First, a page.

Following a Motion for entry of clerk’s default by the FTC on February 1st, default has been entered against Matt Lloyd, MOBE and several MOBE related entities.

In total the court clerk entered default against ten MOBE defendants;

  1. Matt Lloyd (aka Matthew Lloyd McPhee);
  2. Mobe LTD;
  3. MobeProcessing;
  4. Transaction Management USA;
  5. MOBETraining;
  6. 9336-0311 Quebec Inc.;
  7. MOBE Pro Limited;
  8. MOBE Inc.;
  9. MOBE Online LTD; and
  10. Matt Lloyd Publishing Pty Ltd.

The recording of entry of default paves the way for the FTC to file for default judgement at a later date.

Regarding Matt Lloyd though, things might be a little complicated.

As of last July it was looking like Lloyd was heading towards a settlement with the FTC.

That was seven months ago however, and we haven’t had any updates since.

The FTC filed for a Motion of entry of clerk’s default against Lloyd on the basis that, as of February 1st, 2019, Lloyd had ‘failed to plead or otherwise defend this action‘.

It was on this same basis that the court clerk recorded an entry of default against Lloyd.

On February 6th, five days after default had been entered, Lloyd filed an answer to the FTC’s lawsuit.

I’m unclear on whether Lloyd’s answer after the fact has any bearing on the recorded entry of default.

With respect to Lloyd’s answer to the FTC’s complaint, most of it is denials – suggesting a settlement, at least for now, is off the table.

In particular Lloyd seems to have taken objection to the FTC’s characterization to the “education” MOBE provided.

Here are some examples;

(1) Matt Llord denies the statement “Defendants claim to have a “simple 21-step” money-making system that will show consumers how to quickly and easily make substantial income”, because it was explained clearly in 21 step system as well as in disclaimer that it requires work and effort.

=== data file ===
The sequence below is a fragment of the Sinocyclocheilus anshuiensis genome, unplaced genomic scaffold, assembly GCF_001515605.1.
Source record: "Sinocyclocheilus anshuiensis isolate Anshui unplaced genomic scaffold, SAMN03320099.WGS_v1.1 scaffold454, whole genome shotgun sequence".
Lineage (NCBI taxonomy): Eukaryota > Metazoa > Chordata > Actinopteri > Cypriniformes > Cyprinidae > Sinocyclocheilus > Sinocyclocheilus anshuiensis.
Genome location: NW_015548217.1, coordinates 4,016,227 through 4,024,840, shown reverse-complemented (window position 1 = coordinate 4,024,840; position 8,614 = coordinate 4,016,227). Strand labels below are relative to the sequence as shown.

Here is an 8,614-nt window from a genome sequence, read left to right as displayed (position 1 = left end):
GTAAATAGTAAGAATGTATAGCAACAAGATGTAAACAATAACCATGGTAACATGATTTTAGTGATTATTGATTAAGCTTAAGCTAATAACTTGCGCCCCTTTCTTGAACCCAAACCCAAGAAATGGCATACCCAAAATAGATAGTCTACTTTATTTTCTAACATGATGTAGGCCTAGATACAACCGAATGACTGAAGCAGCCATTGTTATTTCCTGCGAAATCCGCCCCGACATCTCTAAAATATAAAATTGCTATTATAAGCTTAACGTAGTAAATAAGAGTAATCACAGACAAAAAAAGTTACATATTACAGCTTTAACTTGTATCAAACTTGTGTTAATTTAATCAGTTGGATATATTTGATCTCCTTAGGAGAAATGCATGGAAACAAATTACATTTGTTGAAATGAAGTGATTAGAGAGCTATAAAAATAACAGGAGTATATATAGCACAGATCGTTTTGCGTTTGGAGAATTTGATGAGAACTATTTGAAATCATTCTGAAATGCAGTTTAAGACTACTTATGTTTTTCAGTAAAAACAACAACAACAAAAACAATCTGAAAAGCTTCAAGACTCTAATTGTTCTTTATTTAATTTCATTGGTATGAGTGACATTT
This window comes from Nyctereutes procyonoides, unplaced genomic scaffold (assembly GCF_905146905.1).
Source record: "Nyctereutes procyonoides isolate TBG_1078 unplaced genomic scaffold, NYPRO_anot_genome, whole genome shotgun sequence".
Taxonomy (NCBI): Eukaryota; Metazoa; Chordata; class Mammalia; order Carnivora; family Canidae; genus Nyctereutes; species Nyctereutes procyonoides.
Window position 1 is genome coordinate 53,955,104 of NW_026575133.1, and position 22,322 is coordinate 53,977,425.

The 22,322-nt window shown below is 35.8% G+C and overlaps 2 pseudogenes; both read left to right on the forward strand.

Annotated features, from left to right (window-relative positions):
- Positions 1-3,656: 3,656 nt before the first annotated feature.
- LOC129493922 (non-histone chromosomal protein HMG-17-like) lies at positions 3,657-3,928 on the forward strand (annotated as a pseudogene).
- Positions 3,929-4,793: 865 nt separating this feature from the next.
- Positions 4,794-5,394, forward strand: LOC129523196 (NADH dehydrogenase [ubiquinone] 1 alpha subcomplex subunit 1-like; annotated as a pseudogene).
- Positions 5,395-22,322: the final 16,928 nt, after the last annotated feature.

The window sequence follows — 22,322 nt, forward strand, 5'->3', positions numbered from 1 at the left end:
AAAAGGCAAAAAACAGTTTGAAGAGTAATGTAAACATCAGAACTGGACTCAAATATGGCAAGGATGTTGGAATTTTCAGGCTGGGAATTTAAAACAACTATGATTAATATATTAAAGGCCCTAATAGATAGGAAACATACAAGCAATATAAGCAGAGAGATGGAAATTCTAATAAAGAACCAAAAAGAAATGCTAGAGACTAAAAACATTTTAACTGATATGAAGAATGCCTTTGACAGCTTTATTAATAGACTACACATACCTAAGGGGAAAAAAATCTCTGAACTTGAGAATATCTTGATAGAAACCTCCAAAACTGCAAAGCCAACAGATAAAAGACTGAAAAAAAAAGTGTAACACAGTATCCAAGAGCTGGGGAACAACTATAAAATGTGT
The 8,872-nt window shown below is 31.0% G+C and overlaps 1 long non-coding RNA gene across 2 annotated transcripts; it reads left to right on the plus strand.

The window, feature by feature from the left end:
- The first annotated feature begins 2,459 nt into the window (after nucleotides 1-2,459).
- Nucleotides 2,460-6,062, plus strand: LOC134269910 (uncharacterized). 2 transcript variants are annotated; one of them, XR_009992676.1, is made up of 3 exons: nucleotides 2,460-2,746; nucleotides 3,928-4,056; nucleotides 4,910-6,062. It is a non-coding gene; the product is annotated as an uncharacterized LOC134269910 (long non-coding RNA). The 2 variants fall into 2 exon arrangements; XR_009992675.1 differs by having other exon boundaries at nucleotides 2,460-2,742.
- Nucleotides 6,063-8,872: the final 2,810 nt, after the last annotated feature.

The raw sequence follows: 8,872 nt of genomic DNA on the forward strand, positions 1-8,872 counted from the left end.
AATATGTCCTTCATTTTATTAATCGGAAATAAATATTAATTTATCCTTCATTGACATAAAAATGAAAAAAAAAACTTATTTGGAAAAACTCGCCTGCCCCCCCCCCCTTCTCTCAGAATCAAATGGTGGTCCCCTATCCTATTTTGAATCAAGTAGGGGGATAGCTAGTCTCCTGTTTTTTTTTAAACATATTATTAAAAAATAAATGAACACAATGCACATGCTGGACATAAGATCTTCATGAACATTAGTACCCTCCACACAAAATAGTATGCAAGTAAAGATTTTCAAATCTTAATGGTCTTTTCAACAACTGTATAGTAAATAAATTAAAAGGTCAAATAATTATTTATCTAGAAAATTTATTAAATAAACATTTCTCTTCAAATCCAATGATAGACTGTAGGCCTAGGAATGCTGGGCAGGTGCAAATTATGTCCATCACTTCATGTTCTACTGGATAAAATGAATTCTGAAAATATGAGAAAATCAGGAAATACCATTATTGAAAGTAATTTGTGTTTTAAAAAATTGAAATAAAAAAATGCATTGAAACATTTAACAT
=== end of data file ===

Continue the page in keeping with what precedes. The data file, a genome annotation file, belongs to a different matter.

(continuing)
It was also demonstrated that student success depends on their efforts.


(2) The remainder of paragraph 35 is denied due to the mischaracterisation of sales agents as they were coaches who teach useful material to students.


(3) The remained of paragraph 38 is denied due to the mischaracterisation of MOBE products as memberships, MOBE did not offer its programs as memberships, and these programs were educational.


(4) Matt Lloyd denies that MOBE programs were progressively tiered in a way that buyers have to pay for the program in full first before they join another coaching program.

All of these programs were different programs.

Also, there are many other ways to enter these programs rather than paying for them.


(5) Concerning paragraph 60 of the Complaint, Matt Lloyd denied due to the statement that was said: “no work or effort is required to make  sale.”

It was statements [sic] at numerous places along with income disclaimers and agreements that it requires effort and work.

And so on and so forth.

Few thoughts;

In regulatory cases involving fraudulent MLM opportunities, courts have consistently ruled that what participants had to do to get paid wasn’t “work”.

Two prominent examples that come to mind are Zeek Rewards (selling bids) and TelexFree (selling VOIP packages).

Neither action was deemed “work that required effort”, sufficiently so to argue that both schemes were fraudulent in nature.

And so I think Matt Lloyd is going to have a hard time arguing selling MOBE’s “educational” courses was legitimate work, upon consideration of widespread losses among MOBE participants.

Also given said widespread losses, making an argument that MOBE’s “educational” courses were legitimate is also problematic.

The financial reality for the majority of MOBE members who undertook the courses speaks for itself.

As of February 13th there aren’t any further updates on the case docket after Lloyd’s February 6th filed answer. Stay tuned…